News

Capitol police latest to add life-saving drug to reverse heroin overdoses

Written by Ben Allen, General Assignment Reporter | Dec 9, 2015 4:15 PM
naloxone11.jpg

In this May 13, 2015 photo, the contents of a drug overdose rescue kit is seen at a training session in Buffalo, N.Y., on how to administer naloxone, which reverses the effects of heroin and prescription painkillers. The kits are being provided to community members in Erie County who seek training in how to recognize a potential drug overdose and administer naloxone, which reverses the effects of heroin and prescription painkillers. New York and other states have been equipping lay people, as well first responders and families of addicts, with naloxone in an effort to increase the chances it will be there when needed. (AP Photo/Carolyn Thompson)

(Harrisburg) -- Police departments across the state have been steadily adding the life-saving drug naloxone to each officer's equipment list; the latest to join is the Pennsylvania Capitol police.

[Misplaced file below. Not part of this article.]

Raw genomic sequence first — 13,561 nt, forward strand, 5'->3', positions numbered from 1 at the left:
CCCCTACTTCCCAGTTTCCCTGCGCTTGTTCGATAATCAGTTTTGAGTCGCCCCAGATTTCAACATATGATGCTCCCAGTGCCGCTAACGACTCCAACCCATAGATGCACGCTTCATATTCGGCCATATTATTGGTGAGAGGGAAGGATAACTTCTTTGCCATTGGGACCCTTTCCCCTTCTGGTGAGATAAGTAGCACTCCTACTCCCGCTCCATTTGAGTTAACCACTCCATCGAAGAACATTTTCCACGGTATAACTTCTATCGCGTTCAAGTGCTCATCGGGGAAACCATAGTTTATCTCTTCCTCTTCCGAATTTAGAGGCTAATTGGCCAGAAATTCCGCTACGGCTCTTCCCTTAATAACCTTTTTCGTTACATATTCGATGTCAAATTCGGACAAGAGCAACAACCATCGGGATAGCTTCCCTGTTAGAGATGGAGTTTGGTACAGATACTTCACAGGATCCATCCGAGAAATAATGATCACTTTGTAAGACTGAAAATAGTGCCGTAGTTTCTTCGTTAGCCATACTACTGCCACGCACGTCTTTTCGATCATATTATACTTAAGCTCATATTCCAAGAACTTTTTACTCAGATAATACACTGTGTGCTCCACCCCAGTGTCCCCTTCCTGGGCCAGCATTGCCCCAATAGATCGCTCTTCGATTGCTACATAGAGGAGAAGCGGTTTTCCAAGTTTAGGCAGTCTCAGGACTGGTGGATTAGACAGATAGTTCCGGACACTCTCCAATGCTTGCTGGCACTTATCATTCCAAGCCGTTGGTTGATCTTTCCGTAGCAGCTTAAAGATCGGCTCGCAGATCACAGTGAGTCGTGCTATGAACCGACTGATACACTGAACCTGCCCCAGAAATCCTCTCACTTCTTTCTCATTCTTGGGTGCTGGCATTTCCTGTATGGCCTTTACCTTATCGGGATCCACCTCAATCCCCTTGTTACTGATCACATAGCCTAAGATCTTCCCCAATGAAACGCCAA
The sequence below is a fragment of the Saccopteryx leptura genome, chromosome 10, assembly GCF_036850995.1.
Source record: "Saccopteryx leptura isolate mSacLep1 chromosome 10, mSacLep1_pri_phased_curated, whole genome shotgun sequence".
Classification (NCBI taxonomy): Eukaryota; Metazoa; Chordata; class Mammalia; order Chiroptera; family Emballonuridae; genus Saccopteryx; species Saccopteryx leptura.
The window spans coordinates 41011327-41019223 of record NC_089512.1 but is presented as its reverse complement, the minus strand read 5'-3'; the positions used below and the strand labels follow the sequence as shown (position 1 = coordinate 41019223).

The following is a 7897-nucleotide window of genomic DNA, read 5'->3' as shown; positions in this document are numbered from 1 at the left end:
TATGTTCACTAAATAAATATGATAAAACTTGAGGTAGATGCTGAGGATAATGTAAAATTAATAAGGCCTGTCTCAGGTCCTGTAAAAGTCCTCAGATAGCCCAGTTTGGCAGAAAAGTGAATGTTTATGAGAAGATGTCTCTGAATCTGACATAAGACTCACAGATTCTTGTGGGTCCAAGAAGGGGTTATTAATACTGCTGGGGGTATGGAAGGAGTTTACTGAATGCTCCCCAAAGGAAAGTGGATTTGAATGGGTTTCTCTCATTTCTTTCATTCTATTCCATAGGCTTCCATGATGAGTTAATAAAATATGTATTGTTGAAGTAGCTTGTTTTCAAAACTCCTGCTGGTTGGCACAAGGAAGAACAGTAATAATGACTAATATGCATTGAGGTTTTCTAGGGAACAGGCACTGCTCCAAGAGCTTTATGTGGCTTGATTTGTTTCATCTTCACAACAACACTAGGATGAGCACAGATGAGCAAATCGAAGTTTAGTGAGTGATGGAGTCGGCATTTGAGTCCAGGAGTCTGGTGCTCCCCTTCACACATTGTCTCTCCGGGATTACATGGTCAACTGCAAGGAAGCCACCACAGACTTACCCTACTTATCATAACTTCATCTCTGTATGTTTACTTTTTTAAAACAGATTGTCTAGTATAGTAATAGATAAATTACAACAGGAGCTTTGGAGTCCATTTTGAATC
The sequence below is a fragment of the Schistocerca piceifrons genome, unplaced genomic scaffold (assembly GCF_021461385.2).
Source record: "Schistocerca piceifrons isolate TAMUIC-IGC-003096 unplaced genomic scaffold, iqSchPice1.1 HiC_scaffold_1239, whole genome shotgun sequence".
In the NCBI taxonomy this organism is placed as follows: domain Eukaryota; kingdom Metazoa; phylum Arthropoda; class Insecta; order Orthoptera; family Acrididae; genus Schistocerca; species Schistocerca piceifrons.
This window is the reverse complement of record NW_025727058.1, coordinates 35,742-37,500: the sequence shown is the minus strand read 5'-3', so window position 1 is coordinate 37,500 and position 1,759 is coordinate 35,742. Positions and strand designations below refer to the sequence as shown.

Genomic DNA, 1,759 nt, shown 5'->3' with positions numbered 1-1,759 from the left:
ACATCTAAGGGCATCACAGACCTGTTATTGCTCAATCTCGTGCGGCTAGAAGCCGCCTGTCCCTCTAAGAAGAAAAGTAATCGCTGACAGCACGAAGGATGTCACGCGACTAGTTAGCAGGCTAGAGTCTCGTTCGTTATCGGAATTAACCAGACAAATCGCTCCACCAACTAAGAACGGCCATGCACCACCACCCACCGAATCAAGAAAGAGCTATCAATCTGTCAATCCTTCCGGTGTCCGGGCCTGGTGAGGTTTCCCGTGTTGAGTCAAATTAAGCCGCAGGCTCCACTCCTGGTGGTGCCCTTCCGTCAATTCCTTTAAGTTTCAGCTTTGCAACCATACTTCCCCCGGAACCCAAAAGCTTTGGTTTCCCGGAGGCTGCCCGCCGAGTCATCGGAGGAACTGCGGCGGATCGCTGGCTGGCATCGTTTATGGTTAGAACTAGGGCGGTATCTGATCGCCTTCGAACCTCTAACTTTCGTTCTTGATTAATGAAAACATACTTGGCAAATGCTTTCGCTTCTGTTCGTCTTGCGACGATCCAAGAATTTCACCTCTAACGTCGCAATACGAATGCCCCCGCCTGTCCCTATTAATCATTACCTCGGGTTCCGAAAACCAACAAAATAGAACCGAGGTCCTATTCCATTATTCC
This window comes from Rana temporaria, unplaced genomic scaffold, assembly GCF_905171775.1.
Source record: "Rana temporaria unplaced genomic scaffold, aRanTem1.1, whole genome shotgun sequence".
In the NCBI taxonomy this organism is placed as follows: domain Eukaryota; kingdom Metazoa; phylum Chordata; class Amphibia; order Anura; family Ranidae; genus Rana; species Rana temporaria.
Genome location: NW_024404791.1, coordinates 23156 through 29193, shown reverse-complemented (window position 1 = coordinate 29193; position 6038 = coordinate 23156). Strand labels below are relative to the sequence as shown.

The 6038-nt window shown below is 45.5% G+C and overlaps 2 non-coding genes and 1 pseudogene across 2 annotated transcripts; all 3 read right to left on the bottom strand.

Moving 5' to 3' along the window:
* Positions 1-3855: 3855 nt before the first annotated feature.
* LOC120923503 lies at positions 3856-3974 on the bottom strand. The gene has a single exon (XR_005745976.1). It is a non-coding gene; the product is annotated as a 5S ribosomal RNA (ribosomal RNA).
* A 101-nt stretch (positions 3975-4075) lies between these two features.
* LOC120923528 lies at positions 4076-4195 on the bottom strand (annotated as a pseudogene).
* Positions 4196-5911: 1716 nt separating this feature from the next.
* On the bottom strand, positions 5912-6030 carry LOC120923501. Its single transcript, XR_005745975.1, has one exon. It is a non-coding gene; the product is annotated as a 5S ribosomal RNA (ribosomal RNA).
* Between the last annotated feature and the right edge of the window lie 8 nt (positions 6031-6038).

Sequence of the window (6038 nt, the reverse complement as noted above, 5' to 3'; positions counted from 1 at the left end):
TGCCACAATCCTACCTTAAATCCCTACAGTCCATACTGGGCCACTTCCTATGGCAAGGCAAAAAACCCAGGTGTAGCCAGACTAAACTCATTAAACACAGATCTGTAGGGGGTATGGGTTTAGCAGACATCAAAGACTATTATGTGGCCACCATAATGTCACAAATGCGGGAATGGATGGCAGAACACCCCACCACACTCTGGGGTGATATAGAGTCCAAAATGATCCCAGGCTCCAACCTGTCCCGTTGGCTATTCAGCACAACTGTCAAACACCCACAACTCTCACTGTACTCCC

The 89 officers in the department are now carrying naloxone.

It's used to bring someone who is overdosing on heroin back to life.

Secretary of General Services Curt Topper says officers got more than an hour of training on how to administer naloxone.

"We pull the red tab, then place it on your thigh or the thigh of the victim....

Then, you hear a recorded machine count 5, 4, 3, 2, 1.

"So it's that simple."

Capitol police officers have responded to 12 heroin overdose calls so far this year.

Last year, they took just one call for a heroin overdose.

"So this a big deal. This is part of this broader effort to address this problem in Pennsylvania," says Governor Tom Wolf.

A donation from a pharmaceutical company paid for the naloxone injectors.

Many midstate police departments now carry naloxone as well.

The antidote is supposed to be available to anyone in the state by simply walking into a pharmacy.

Most private insurance, as well as Pennsylvania's Medicaid program provide coverage.

Capitol police officers only patrol parts of Harrisburg and Susquehanna Township.

Meanwhile, the state's Physician General has issued a prescription allowing anyone to walk into a pharmacy and get naloxone, if its on hand -- no questions asked.

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